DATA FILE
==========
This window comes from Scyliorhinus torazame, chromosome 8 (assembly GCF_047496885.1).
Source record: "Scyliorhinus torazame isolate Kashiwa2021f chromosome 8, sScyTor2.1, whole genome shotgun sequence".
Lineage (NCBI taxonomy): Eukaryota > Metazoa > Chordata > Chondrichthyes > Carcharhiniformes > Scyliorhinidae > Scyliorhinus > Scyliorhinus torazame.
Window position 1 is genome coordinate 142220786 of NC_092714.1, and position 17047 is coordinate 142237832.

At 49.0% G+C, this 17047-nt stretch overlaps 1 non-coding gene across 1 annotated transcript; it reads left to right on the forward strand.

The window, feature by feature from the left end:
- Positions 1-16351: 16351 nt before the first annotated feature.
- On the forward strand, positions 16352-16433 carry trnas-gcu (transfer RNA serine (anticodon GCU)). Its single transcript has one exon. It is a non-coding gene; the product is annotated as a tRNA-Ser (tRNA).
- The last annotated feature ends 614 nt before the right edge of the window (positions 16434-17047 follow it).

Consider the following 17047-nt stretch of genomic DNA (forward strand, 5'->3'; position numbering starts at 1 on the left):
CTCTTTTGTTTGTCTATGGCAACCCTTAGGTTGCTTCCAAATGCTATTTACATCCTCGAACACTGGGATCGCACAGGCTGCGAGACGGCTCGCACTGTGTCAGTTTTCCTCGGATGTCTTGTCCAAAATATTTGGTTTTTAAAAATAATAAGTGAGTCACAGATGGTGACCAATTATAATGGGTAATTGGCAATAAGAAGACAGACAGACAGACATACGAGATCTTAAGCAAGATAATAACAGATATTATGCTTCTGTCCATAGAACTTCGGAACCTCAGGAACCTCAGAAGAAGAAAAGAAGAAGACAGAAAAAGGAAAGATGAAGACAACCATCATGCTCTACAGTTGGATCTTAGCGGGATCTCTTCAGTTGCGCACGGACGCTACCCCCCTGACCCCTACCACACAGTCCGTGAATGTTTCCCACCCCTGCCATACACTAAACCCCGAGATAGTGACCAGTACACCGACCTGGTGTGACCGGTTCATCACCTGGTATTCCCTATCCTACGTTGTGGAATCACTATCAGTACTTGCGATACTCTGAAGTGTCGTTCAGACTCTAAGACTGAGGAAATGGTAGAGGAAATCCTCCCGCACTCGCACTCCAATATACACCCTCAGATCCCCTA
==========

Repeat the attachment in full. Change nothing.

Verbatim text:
This window comes from Scyliorhinus torazame, chromosome 8 (assembly GCF_047496885.1).
Source record: "Scyliorhinus torazame isolate Kashiwa2021f chromosome 8, sScyTor2.1, whole genome shotgun sequence".
Lineage (NCBI taxonomy): Eukaryota > Metazoa > Chordata > Chondrichthyes > Carcharhiniformes > Scyliorhinidae > Scyliorhinus > Scyliorhinus torazame.
Window position 1 is genome coordinate 142220786 of NC_092714.1, and position 17047 is coordinate 142237832.

At 49.0% G+C, this 17047-nt stretch overlaps 1 non-coding gene across 1 annotated transcript; it reads left to right on the forward strand.

The window, feature by feature from the left end:
- Positions 1-16351: 16351 nt before the first annotated feature.
- On the forward strand, positions 16352-16433 carry trnas-gcu (transfer RNA serine (anticodon GCU)). Its single transcript has one exon. It is a non-coding gene; the product is annotated as a tRNA-Ser (tRNA).
- The last annotated feature ends 614 nt before the right edge of the window (positions 16434-17047 follow it).

Consider the following 17047-nt stretch of genomic DNA (forward strand, 5'->3'; position numbering starts at 1 on the left):
CTCTTTTGTTTGTCTATGGCAACCCTTAGGTTGCTTCCAAATGCTATTTACATCCTCGAACACTGGGATCGCACAGGCTGCGAGACGGCTCGCACTGTGTCAGTTTTCCTCGGATGTCTTGTCCAAAATATTTGGTTTTTAAAAATAATAAGTGAGTCACAGATGGTGACCAATTATAATGGGTAATTGGCAATAAGAAGACAGACAGACAGACATACGAGATCTTAAGCAAGATAATAACAGATATTATGCTTCTGTCCATAGAACTTCGGAACCTCAGGAACCTCAGAAGAAGAAAAGAAGAAGACAGAAAAAGGAAAGATGAAGACAACCATCATGCTCTACAGTTGGATCTTAGCGGGATCTCTTCAGTTGCGCACGGACGCTACCCCCCTGACCCCTACCACACAGTCCGTGAATGTTTCCCACCCCTGCCATACACTAAACCCCGAGATAGTGACCAGTACACCGACCTGGTGTGACCGGTTCATCACCTGGTATTCCCTATCCTACGTTGTGGAATCACTATCAGTACTTGCGATACTCTGAAGTGTCGTTCAGACTCTAAGACTGAGGAAATGGTAGAGGAAATCCTCCCGCACTCGCACTCCAATATACACCCTCAGATCCCCTA